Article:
Current Projects

I am, for the moment, deliberately between research projects, trying to focus my energy this year (2009/10) on the building of a restorative justice system in the local community that can, among other things, be used for the purpose of racial healing. If we can get this off the ground, I hope that studying the effectiveness of this system under different conditions will become my new interest focus.

My recent research activity is summarized below: More details about each project are available on my research homepage.

Paul Harris, William Baker, Cameron Lippard, and I recently collected data from a sample of documented and undocumented undocumented Latino/Chicano migrants in Georgia. We are writing up those findings now.

I recently completed a series of studies with Roy Eidelson, executive director of the Solomon Asch Center for Study of Ethnopolitical Conflict, and other colleagues examining race group differences in beliefs Americans have about their racial group and their national group (see results summary), and the extent to which these beliefs explain attitudes and behaviors associated with group conflict.

A book I co-wrote with Paul Harris and several immigration researchers in Germany and Israel titled "Building a diaspora: Russian Jews in Israel, Germany and the USA" was published in 2006. In this book, we described quantitative and qualitative data we gathered on the social and linguistic integration of well over 1000 Russian speaking Jews in the three most common countries of destination and idenitfied factors associated with immigrant engagement in the host country's Jewish community (see project homepage).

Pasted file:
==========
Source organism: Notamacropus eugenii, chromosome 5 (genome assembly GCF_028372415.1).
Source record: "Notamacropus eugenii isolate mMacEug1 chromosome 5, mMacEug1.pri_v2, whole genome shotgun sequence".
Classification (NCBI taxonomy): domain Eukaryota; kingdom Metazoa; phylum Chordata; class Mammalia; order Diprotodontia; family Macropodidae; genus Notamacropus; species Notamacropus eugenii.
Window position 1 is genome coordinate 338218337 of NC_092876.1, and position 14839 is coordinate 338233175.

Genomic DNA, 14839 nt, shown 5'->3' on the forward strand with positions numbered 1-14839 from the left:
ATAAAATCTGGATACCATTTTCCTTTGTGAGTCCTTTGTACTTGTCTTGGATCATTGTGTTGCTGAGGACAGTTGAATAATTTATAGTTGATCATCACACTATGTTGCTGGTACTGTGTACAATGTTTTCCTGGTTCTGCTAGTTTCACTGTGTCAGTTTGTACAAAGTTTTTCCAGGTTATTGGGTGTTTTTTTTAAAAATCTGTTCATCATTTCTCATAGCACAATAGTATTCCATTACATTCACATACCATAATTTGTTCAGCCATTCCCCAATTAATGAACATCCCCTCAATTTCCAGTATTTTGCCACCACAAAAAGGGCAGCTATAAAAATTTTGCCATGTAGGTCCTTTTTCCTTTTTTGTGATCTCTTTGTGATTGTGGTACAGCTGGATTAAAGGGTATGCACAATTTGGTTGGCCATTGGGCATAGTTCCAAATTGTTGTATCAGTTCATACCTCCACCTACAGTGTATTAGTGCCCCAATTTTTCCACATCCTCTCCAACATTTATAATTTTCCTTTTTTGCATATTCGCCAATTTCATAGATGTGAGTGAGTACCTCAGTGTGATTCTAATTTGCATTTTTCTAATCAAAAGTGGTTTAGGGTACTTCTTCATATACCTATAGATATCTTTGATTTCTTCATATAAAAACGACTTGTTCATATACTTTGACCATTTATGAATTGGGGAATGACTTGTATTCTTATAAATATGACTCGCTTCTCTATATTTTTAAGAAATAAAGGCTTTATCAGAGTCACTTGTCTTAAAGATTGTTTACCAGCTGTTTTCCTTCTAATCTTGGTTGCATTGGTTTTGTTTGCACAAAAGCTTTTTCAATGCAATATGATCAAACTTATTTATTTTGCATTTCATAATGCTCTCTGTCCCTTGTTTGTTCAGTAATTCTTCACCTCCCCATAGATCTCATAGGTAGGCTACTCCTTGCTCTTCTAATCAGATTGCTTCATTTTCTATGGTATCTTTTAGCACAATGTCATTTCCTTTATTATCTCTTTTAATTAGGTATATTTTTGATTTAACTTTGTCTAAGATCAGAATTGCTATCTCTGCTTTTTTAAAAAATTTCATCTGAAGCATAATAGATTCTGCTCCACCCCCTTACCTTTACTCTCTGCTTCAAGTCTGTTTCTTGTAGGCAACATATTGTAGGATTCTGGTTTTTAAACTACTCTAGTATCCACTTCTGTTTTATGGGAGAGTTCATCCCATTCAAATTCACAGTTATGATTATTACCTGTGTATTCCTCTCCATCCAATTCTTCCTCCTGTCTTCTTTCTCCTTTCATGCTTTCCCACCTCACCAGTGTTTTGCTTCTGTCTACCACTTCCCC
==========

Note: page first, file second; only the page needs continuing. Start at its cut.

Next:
Popular writing

In addition to academic writing, I also like to write for a general audience about psychology in popular culture.

       Lyubansky, M. (in press).  Are the fangs real? Vampires as racial metaphor in Laurell K. Hamilton's Anita Blake Vampire Hunter series.  In L. Wilson (Ed.). Ardeur. Dallas, TX: Ben Bella Books. 

       Lyubansky, M. (2008).  How group prejudice forms and other race-related lessons from the Xavier Institute.  In R. Rosenberg (Ed.). The psychology of superheroes: An unauthorized exploration. Dallas, TX: Ben Bella Books. 

       Lyubansky, M. (in press).  Buffy’s Search for Meaning.  In J. Davidson (Ed.). The psychology of Joss Whedon: An unauthorized exploration. Dallas, TX: Ben Bella Books.

       Lyubansky, M. (2007). Harry Potter and the word that shall not be named. In N. Mulholland (Ed.). The psychology of Harry Potter: An unauthorized examination of the boy who lived. Dallas, TX: Ben Bella Books.

       Lyubansky, M. (2007). A few laps around the non-tenure track. In R. Eidelson, J. Laske, & L. Cherfas (Eds.). Peacemaker 101: Careers confronting conflict. Philadelphia, PA: Solomon Asch Center for Study of Ethnopolitical Conflict.

Hobbies and favorite things

Playing and watching basketball (and occassionally other sports); watching movies; reading science fiction; exploring the web.